Argentina is a country located in the southern half of South America. Sharing the bulk of the Southern Cone with Chile to the west, the country is also bordered by Bolivia and Paraguay to the north, Brazil to the northeast, Uruguay and the South Atlantic Ocean to the east, and the Drake Passage to the south. With a mainland area of 2,780,400 km2 (1,073,500 sq mi), Argentina is the eighth-largest country in the world, the fourth largest in the Americas, and the largest Spanish-speaking nation. The sovereign state is subdivided into twenty-three provinces and one autonomous city, Buenos Aires, which is the federal capital of the nation as decided by Congress. The provinces and the capital have their own constitutions, but exist under a federal system. Argentina claims sovereignty over part of Antarctica, the Falkland Islands, and South Georgia and the South Sandwich Islands.
The earliest recorded human presence in modern-day Argentina dates back to the Paleolithic period. The country has its roots in Spanish colonization of the region during the 16th century. Argentina rose as the successor state of the Viceroyalty of the Río de la Plata, a Spanish overseas viceroyalty founded in 1776. The declaration and fight for independence (1810–1818) was followed by an extended civil war that lasted until 1861, culminating in the country's reorganization as a federation of provinces with Buenos Aires as its capital city. The country thereafter enjoyed relative peace and stability, with massive waves of European immigration radically reshaping its cultural and demographic outlook. The almost-unparalleled increase in prosperity led to Argentina becoming the seventh wealthiest developed nation in the world by the early 20th century.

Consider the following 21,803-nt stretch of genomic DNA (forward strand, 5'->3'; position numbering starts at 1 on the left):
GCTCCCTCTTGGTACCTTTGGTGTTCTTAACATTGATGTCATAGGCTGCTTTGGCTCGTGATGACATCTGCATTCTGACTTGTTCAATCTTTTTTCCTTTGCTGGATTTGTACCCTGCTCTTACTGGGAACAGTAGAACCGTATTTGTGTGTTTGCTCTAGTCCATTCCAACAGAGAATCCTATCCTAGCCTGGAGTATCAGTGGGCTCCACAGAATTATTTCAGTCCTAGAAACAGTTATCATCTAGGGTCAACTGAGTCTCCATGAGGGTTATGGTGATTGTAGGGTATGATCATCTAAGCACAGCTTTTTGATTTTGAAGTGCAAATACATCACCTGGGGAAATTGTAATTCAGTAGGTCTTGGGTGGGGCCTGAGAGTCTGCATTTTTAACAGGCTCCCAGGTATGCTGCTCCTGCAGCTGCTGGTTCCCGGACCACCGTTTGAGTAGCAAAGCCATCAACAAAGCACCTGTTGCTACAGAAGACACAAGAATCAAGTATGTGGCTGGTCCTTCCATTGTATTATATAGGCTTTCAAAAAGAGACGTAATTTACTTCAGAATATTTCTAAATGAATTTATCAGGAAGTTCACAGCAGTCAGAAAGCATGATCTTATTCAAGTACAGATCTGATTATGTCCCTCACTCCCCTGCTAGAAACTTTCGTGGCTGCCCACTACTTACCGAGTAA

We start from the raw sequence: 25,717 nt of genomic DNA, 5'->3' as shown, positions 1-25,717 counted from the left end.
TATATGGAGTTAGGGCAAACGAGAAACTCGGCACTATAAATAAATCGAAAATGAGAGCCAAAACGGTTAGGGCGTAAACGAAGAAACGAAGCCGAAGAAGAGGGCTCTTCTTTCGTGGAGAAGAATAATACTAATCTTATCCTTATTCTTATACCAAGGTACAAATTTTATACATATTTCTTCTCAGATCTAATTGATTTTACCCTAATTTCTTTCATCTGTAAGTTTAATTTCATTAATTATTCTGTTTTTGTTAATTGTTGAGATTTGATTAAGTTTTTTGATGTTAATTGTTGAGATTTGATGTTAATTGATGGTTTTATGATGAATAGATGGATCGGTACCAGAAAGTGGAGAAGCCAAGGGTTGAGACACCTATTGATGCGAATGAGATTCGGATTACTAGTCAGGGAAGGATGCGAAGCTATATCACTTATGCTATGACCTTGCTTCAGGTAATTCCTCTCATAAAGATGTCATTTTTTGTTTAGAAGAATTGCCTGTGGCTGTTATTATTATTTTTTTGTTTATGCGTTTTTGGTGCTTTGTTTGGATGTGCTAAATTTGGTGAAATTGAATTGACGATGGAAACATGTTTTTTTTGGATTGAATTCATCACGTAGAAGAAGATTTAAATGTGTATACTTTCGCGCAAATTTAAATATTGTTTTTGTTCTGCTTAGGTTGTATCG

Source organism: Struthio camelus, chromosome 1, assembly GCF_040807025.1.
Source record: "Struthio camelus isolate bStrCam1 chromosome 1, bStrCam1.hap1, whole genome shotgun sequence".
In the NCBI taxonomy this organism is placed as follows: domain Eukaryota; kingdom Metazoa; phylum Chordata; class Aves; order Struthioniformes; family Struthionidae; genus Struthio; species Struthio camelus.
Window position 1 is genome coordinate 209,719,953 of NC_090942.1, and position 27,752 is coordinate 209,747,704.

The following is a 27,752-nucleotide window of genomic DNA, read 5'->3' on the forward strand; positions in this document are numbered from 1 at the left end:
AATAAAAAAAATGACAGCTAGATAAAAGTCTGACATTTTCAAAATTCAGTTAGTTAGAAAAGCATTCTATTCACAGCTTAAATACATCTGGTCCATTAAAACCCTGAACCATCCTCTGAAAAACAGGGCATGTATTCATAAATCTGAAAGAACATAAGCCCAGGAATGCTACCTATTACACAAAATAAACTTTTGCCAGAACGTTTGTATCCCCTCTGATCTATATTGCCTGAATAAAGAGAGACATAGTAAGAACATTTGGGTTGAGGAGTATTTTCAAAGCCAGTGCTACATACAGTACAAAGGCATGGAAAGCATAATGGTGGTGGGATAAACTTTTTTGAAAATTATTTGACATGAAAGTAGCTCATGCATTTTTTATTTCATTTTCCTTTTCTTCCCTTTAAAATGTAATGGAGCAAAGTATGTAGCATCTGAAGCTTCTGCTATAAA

Following the Great Depression in the 1930s, Argentina descended into political instability and economic decline that pushed it back into underdevelopment, though it remained among the fifteen richest countries until the mid-20th century. Following the death of President Juan Perón in 1974, his widow, Isabel Martínez de Perón, ascended to the presidency, but she was overthrown in 1976 by a U.S.-backed coup which installed a right-wing military dictatorship. The military government persecuted and murdered numerous political critics and leftists in the Dirty War, a period of state terrorism that lasted until the election of Raúl Alfonsin as President in 1983. Several of the junta's leaders were later convicted of their crimes and sentenced to imprisonment.
Argentina is a prominent regional power in the Southern Cone and Latin America, and retains its historic status as a middle power in international affairs. Argentina has the second largest economy in South America, the third-largest in Latin America and is a member of the G-15 and G-20 major economies. It is also the world's thirty-fourth largest economy by nominal GDP. The country is classified as an upper-middle income economy by the World Bank and a newly industrialized country by several analysts.
Argentina is a founding member of the United Nations, the World Bank, the G-15, the G-20, the Union of South American Nations, the Community of Latin American and Caribbean States and the Organization of Ibero-American States. It is also home to the largest community of Argentine people abroad.
922.10 billion US dollars
Argentine Peso (1983–1985)
Argentine Peso Ley (1970–1983)
Argentine Peso (1881–1970)